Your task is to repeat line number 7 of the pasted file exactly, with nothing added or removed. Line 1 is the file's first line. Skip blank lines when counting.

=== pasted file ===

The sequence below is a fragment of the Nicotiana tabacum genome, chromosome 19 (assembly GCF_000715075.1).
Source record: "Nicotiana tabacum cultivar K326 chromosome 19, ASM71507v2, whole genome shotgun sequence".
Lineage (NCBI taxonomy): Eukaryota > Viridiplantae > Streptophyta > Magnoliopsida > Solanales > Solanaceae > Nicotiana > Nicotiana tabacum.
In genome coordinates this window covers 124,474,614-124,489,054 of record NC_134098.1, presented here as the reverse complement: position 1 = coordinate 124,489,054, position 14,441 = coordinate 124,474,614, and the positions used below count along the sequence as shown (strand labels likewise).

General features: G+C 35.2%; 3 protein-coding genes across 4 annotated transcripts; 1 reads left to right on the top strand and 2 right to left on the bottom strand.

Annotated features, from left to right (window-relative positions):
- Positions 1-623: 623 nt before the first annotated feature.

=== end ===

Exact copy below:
- Positions 1-623: 623 nt before the first annotated feature.